Ovarian drilling – destroys androgen-producing tissue in the ovaries
Injectable FSH/LH – used to induce ovulation
6 Ways to Support Fertility Naturally
Change your diet
If you have PCOS, one of the most effective changes you can make is to avoid sugar, soda and sweetened beverages, and refined carbohydrates in your diet. Consuming these foods spikes your blood sugar and can quickly lead to insulin resistance, which we know contributes to hormone imbalances, inflammation, and weight gain in PCOS. A very large study has shown that women who consume more quickly digested (refined) carbohydrates are significantly more likely to experience anovulatory infertility. Studies on dietary interventions for PCOS have shown that even a moderate reduction in carbohydrates in the diet has a positive impact on insulin sensitivity. Another important “food” to avoid is trans-fat, which has been shown to impair insulin sensitivity and cause numerous health problems. If it says “hydrogenated” or “partially hydrogenated” on the label, do not eat it.
Your goal should be to focus on getting most of your carbohydrates from non-starchy vegetables, low glycemic fruits, and occasional small servings of starchy vegetables, whole grains and legumes. You should also aim to consume balanced amounts of quality proteins and healthy fats, which will help keep your blood sugar and insulin levels stable. Buy organic produce to avoid endocrine-disrupting pesticides and try to source animal products that have not been given hormones or antibiotics. Working with a qualified nutritionist to construct a diet that is right for you can help immensely.
Get enough (but not too much) exercise
Studies have shown numerous benefits to exercise for PCOS. Exercise improves insulin sensitivity, ovulation, and weight loss in women with PCOS and has also been shown to reduce inflammatory markers associated with the condition. However, too much exercise can be stressful to the body and lead to endocrine imbalance and worsening of PCOS symptoms. Aim to get at least 30 minutes of exercise per day at an intensity that is appropriate for your body type and fitness level. Avoid activities that result in prolonged physical stress or exhaustion.
Reduce your stress and get enough sleep
PCOS is an endocrine disorder and few things have a more negative impact on the overall endocrine system than stress and lack of sleep. Excessive stress can contribute to blood sugar dysregulation and insulin resistance, which can drive increased androgen production. It is also important to point out that stress can cause your adrenal glands to produce more androgens, contributing further to hormone imbalances and cycle issues. Managing stress is an important step to normalizing insulin and hormone levels throughout the endocrine system.
Women with PCOS have also been shown to exhibit sleep disturbances. Lack of sleep affects the body’s stress levels and metabolism (think insulin) and can also contribute to inflammation and immune system problems, all of which are harmful to fertility. Focus on getting at least 7 hours of uninterrupted quality sleep each night.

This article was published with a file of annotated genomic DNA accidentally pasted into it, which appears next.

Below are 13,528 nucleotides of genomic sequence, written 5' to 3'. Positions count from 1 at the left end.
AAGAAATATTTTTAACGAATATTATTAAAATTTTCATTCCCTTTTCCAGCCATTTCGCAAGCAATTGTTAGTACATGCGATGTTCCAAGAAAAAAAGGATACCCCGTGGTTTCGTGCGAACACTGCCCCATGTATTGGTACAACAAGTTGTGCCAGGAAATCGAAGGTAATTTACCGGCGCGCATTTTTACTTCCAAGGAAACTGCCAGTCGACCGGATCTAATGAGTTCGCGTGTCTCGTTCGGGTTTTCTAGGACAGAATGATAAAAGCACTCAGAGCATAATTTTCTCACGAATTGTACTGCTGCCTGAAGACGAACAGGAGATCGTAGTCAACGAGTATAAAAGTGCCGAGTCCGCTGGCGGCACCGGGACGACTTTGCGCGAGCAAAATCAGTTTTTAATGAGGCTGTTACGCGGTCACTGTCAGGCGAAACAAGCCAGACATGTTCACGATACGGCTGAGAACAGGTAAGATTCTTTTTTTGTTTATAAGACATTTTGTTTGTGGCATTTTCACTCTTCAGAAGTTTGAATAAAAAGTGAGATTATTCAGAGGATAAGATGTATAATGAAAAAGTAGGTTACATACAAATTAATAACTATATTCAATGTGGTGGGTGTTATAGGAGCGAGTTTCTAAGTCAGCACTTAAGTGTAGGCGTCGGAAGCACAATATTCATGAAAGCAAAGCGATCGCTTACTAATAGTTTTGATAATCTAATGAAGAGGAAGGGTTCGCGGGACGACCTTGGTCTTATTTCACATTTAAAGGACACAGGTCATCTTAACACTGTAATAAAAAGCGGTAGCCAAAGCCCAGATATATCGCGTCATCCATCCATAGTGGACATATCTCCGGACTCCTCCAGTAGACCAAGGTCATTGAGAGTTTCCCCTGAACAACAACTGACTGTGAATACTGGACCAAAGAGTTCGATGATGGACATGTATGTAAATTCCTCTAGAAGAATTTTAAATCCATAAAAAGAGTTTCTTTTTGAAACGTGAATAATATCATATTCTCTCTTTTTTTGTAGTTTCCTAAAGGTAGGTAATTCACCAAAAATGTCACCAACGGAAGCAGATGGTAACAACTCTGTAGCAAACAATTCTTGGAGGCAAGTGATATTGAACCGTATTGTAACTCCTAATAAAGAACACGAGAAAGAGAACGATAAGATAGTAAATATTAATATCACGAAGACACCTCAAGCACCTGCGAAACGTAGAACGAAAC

Avoid endocrine disruptors
Endocrine disruptors are chemicals that alter hormone balance in the body and have been found to be harmful to fertility in many different ways. Scientific evidence is now showing that one endocrine disrupting chemical in particular, BPA (bisphenol A), may play a significant role in PCOS. Multiple studies have shown higher BPA levels in women with PCOS and this study demonstrated that elevated BPA levels were associated with greater insulin resistance and higher levels of male hormones. BPA has been shown to specifically affect the cells in the pancreas that produce insulin and can thus impact insulin levels and function in the body.
You can avoid BPA by:
Avoiding the use of plastic – particularly for any item that comes into contact with food or drink
Avoiding contact with thermal receipt paper
Reducing/eliminating canned food from your diet or purchasing only BPA-free cans
Although BPA has the strongest scientific evidence for its impact on PCOS, there are many other endocrine disruptors that can affect hormone levels and fertility. The best policy is avoidance. For a list of chemicals to avoid and tips on how to reduce your exposure, visit the Environmental Working Group webpage on endocrine disruptors.
Optimize your vitamin D levels
Research has shown that there is a high prevalence of vitamin D deficiency in women with PCOS and that supplementing with vitamin D could improve glucose metabolism, insulin resistance, and menstrual frequency. Vitamin D (along with other nutrients) may also be able to improve inflammation, oxidative stress, and hormonal markers in PCOS. For more information on the importance of vitamin D for fertility and how to ensure you are getting enough, check out this post.
Consider other supportive supplements
There are several supplements that have been shown to be helpful for reducing symptoms of PCOS and helping to correct the hormone imbalances that lead to infertility. Because PCOS is a complex condition and each woman will present with different signs and symptoms, you should work with a qualified natural healthcare practitioner to help you determine which supplements may be right for you. Not everyone will respond the same way to supplements and some supplements may be contraindicated for some women, so it is best not to self-medicate. That said, here is a list of supplements with scientific evidence supporting their use for PCOS: